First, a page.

The cannabis industry is growing at a rapid rate in the United States. Eight states now offer legal recreational cannabis and 29 states allow the drug to be used for medicinal purposes.
There is “tremendous opportunity” for the insurance industry to service the emerging pot market, according to Karen Landrum, consulting actuary at Merlinos and Associates.
However, some brokers and stumped as to where to start and how to shrug off the stigma attached to the Federally-illegal high. One way to learn about the industry is by studying alternative markets, said Landrum.
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“The naturals market (vitamins, etc.) is a really good parallel to the emerging cannabis market,” she told Insurance Business. “It’s a very similar product. When the naturals market first started, there were lots of unknowns (like you have with cannabis) and lots of potentially bad products being included in the naturals themselves. There are lots of lessons to be learned from going back and researching what was done in the naturals market and what kind of experience they had.
“Over the years, new laws and regulations were introduced, which helped to create better naturals products. They have introduced their own standards and overcome a lot of hurdles which I think are parallel to the cannabis industry.”
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A huge challenge looming over the cannabis market is the issue of product liability and insurers backing away from the unknown risks. But there’s a “ton of exposure” and a “great opportunity to earn money” for those willing to get involved, according to Landrum.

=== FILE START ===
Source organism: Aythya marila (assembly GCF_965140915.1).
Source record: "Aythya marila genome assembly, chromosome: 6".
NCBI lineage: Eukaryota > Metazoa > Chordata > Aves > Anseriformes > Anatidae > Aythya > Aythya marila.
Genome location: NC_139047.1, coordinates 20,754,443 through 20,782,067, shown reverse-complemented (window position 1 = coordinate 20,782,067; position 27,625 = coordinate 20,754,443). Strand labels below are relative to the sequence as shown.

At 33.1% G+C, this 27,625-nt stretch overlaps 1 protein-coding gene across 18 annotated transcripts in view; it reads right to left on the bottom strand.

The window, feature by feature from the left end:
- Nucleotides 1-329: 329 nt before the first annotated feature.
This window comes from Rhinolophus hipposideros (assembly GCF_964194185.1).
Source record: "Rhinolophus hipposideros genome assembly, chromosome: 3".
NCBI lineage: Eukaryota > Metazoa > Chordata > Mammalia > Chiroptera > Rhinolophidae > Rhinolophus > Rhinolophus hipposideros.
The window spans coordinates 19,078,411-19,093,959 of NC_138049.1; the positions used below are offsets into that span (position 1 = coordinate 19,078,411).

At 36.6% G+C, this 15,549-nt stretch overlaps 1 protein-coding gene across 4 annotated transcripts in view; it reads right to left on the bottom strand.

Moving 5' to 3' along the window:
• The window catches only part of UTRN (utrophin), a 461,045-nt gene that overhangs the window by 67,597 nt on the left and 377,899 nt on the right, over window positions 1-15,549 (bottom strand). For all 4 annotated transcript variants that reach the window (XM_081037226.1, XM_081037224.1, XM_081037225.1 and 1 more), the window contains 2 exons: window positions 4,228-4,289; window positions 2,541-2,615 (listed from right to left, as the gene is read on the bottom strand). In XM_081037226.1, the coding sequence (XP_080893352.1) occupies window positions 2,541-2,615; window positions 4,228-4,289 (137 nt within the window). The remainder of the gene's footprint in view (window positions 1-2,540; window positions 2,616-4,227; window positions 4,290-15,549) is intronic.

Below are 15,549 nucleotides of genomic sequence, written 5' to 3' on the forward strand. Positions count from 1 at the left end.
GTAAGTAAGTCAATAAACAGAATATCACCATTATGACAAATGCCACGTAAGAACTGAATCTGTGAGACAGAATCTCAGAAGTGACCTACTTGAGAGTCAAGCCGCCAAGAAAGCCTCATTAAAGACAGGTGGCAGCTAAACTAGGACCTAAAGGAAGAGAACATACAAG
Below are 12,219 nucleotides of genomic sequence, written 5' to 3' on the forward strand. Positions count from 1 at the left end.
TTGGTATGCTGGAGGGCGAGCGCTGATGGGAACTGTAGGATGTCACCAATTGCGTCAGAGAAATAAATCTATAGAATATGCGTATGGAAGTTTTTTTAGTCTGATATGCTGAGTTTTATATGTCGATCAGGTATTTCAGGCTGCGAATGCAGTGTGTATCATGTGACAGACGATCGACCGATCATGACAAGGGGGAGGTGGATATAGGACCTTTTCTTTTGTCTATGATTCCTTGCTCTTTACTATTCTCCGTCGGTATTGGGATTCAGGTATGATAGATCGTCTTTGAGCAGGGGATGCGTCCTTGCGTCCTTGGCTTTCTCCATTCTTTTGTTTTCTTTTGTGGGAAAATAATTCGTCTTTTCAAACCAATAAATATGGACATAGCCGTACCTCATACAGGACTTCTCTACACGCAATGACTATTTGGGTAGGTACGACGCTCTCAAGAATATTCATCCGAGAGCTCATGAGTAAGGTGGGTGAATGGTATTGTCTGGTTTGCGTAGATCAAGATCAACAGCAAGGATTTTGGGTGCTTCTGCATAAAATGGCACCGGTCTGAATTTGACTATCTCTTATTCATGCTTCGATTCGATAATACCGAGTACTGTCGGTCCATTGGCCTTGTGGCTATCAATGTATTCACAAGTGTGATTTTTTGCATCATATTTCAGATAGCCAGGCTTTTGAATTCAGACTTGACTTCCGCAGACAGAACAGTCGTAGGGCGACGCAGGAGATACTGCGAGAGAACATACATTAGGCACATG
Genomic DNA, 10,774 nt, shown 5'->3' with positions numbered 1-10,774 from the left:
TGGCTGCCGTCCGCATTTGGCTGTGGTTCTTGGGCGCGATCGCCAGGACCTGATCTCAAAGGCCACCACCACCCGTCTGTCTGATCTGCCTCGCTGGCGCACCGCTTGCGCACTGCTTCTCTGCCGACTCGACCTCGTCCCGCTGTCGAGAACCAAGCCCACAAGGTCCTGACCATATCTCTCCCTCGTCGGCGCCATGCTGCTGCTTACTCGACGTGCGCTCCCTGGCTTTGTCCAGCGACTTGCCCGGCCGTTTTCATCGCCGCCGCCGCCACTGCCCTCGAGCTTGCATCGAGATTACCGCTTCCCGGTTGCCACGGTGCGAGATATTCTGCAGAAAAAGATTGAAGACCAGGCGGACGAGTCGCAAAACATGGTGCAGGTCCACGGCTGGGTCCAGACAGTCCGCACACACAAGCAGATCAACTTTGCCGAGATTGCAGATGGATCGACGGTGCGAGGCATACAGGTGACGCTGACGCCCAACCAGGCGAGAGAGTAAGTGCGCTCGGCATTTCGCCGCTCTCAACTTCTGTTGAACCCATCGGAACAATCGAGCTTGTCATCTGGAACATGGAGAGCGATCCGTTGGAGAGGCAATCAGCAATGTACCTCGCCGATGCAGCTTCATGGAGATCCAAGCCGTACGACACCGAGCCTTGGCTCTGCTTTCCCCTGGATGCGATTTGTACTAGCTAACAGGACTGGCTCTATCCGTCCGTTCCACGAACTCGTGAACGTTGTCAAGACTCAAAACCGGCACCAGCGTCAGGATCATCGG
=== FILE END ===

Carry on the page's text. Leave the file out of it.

“Cannabis product liability is a low frequency, high severity exposure,” she said. “As an insurance company, you could limit your own exposure to loss by introducing certain policy exclusions or limitations.
“Insurance policies are usually issued on an annual basis, so if, for some reason, you experience a loss, it’s not necessarily a bad thing. It can be good to generate some information, so having some loss might be better than having no loss.”
As the cannabis insurance market grows, more data will become available. At the very beginning, insurers and brokers can look at data from alternative industries like the naturals market.
Landrum added: “Product liability in its very nature is going to be a low frequency, high severity exposure, so brokers and insurers need to ensure they understand the coverage and how it functions in the market.”
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There’s money to be made in cannabis product liability
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